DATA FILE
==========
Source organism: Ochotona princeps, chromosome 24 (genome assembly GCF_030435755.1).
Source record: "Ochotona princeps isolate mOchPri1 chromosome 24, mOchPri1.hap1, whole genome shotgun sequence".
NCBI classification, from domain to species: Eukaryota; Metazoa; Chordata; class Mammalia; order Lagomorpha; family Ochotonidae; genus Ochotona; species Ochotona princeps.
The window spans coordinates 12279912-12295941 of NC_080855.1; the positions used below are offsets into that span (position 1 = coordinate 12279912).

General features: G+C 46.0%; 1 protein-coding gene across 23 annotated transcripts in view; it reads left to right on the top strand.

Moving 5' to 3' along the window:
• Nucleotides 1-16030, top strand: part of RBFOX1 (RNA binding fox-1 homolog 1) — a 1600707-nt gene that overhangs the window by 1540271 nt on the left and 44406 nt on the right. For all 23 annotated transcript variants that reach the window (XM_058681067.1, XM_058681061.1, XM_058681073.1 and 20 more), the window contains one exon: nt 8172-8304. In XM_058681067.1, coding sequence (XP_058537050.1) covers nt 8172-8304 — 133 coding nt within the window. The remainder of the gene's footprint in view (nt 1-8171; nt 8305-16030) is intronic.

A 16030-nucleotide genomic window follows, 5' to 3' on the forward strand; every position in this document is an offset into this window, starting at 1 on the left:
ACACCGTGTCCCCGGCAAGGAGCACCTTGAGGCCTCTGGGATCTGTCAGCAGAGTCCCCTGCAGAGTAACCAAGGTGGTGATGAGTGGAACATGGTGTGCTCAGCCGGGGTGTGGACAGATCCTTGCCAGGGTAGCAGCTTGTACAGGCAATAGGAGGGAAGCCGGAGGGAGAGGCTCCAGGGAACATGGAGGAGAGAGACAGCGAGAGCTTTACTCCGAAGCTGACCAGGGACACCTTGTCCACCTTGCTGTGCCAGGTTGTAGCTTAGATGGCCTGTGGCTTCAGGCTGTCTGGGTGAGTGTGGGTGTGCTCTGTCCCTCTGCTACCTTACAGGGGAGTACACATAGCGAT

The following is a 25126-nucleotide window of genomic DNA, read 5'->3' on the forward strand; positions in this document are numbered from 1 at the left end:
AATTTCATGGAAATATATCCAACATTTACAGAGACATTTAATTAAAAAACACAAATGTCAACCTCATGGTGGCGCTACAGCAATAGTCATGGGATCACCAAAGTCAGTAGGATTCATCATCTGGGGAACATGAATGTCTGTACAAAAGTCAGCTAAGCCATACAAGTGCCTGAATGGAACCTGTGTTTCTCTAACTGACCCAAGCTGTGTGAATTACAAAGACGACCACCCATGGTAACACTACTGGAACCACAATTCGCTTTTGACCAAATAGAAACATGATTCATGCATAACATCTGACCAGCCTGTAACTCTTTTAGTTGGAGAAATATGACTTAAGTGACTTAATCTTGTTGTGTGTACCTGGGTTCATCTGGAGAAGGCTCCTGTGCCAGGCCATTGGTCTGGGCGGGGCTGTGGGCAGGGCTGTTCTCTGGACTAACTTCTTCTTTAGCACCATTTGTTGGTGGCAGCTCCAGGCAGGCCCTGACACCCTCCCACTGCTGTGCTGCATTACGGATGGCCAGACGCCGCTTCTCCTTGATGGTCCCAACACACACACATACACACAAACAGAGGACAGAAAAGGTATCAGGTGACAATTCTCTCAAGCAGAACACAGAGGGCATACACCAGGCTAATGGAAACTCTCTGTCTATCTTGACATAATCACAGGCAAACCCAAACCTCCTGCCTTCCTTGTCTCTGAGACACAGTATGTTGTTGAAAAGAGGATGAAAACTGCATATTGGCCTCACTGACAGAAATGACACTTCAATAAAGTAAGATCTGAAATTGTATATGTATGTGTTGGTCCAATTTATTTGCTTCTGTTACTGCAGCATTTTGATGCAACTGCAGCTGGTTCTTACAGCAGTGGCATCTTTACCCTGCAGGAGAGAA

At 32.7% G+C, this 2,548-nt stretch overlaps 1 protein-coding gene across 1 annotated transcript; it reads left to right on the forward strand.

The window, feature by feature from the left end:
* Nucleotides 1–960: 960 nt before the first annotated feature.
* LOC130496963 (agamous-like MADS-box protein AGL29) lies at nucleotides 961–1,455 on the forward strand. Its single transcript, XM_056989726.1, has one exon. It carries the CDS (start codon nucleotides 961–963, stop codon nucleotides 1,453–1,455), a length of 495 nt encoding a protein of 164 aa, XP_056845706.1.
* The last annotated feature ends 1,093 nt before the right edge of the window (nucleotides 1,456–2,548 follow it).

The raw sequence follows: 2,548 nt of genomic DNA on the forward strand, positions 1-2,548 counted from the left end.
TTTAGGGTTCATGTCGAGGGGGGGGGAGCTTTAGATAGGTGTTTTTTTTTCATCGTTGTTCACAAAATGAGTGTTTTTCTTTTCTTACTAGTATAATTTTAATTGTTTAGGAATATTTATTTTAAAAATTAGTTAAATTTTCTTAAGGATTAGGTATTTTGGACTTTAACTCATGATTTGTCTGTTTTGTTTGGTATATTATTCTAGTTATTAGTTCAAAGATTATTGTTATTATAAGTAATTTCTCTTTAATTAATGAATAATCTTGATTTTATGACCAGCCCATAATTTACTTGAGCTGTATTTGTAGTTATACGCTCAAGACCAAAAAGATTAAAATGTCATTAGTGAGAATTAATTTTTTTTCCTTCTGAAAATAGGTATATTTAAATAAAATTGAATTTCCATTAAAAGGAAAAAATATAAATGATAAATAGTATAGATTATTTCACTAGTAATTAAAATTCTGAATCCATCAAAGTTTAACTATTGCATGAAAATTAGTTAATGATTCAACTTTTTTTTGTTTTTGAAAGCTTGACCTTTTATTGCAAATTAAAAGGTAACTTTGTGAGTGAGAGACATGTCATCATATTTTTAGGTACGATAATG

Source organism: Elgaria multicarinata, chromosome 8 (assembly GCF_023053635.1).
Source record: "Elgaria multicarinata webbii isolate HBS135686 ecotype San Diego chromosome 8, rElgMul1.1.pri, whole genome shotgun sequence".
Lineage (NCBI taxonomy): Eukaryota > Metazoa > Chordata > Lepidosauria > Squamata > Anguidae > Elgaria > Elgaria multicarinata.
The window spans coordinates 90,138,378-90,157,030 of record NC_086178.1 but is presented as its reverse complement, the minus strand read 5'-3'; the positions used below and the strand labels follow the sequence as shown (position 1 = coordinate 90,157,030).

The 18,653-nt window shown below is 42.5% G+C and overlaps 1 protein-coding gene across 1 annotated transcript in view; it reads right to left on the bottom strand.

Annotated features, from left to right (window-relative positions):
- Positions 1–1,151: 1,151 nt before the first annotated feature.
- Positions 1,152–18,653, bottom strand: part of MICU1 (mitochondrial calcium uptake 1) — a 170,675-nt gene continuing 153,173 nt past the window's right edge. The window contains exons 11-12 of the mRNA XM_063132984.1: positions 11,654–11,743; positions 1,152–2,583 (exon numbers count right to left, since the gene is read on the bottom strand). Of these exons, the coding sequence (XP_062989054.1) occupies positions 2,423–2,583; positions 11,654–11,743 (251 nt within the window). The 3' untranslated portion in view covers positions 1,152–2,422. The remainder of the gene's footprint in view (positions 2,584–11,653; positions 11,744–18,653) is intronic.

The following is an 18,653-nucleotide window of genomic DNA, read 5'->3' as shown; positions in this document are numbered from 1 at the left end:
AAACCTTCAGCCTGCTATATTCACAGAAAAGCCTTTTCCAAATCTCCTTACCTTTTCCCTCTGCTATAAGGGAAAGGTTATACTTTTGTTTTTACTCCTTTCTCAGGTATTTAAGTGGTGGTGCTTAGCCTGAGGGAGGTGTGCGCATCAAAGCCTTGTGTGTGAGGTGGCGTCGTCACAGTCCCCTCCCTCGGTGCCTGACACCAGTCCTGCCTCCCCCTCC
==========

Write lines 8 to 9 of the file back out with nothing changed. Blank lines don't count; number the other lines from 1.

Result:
A 16030-nucleotide genomic window follows, 5' to 3' on the forward strand; every position in this document is an offset into this window, starting at 1 on the left:
ACACCGTGTCCCCGGCAAGGAGCACCTTGAGGCCTCTGGGATCTGTCAGCAGAGTCCCCTGCAGAGTAACCAAGGTGGTGATGAGTGGAACATGGTGTGCTCAGCCGGGGTGTGGACAGATCCTTGCCAGGGTAGCAGCTTGTACAGGCAATAGGAGGGAAGCCGGAGGGAGAGGCTCCAGGGAACATGGAGGAGAGAGACAGCGAGAGCTTTACTCCGAAGCTGACCAGGGACACCTTGTCCACCTTGCTGTGCCAGGTTGTAGCTTAGATGGCCTGTGGCTTCAGGCTGTCTGGGTGAGTGTGGGTGTGCTCTGTCCCTCTGCTACCTTACAGGGGAGTACACATAGCGAT